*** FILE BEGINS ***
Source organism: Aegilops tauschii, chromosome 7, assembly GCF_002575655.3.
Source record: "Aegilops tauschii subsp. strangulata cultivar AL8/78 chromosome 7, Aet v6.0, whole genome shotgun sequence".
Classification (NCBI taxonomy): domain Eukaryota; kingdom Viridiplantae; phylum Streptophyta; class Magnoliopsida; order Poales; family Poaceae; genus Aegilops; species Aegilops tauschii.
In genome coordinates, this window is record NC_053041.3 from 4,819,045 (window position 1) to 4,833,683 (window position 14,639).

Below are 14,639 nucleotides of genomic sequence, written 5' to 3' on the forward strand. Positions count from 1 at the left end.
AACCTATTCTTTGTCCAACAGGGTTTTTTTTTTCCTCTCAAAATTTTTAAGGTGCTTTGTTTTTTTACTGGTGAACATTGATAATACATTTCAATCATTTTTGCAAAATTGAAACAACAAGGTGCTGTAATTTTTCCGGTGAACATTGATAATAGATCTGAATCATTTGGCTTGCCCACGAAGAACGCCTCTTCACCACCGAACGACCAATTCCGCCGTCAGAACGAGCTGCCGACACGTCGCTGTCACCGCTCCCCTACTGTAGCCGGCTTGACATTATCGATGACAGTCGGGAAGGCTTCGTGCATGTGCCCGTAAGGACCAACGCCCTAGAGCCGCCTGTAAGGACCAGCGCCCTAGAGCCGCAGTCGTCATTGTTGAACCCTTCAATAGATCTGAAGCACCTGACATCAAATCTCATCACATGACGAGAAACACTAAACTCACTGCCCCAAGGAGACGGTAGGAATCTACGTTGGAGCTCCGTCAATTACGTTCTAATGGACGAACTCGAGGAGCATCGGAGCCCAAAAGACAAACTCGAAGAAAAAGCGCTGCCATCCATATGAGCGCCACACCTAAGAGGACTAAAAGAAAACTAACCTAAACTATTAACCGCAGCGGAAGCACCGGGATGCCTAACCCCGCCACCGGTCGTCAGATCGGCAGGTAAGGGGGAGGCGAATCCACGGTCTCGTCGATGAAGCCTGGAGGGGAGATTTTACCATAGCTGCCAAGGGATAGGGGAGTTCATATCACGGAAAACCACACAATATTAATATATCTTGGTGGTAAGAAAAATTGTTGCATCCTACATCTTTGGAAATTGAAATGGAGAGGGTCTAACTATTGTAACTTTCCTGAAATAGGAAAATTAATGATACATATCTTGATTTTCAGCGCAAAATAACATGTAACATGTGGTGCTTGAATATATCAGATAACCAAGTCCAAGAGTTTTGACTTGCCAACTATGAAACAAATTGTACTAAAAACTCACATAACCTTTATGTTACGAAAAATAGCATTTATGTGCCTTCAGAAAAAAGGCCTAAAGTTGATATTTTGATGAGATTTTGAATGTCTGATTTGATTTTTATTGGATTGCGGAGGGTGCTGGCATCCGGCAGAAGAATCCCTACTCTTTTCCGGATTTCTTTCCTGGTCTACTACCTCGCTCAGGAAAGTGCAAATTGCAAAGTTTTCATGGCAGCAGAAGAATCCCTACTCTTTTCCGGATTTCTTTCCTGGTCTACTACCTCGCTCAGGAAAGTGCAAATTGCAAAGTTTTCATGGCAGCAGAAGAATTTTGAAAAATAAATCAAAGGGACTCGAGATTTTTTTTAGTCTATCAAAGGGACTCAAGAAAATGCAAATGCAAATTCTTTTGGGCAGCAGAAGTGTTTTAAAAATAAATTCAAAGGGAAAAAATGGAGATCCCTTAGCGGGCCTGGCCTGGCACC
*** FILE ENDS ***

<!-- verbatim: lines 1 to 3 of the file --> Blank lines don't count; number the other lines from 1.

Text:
Source organism: Aegilops tauschii, chromosome 7, assembly GCF_002575655.3.
Source record: "Aegilops tauschii subsp. strangulata cultivar AL8/78 chromosome 7, Aet v6.0, whole genome shotgun sequence".
Classification (NCBI taxonomy): domain Eukaryota; kingdom Viridiplantae; phylum Streptophyta; class Magnoliopsida; order Poales; family Poaceae; genus Aegilops; species Aegilops tauschii.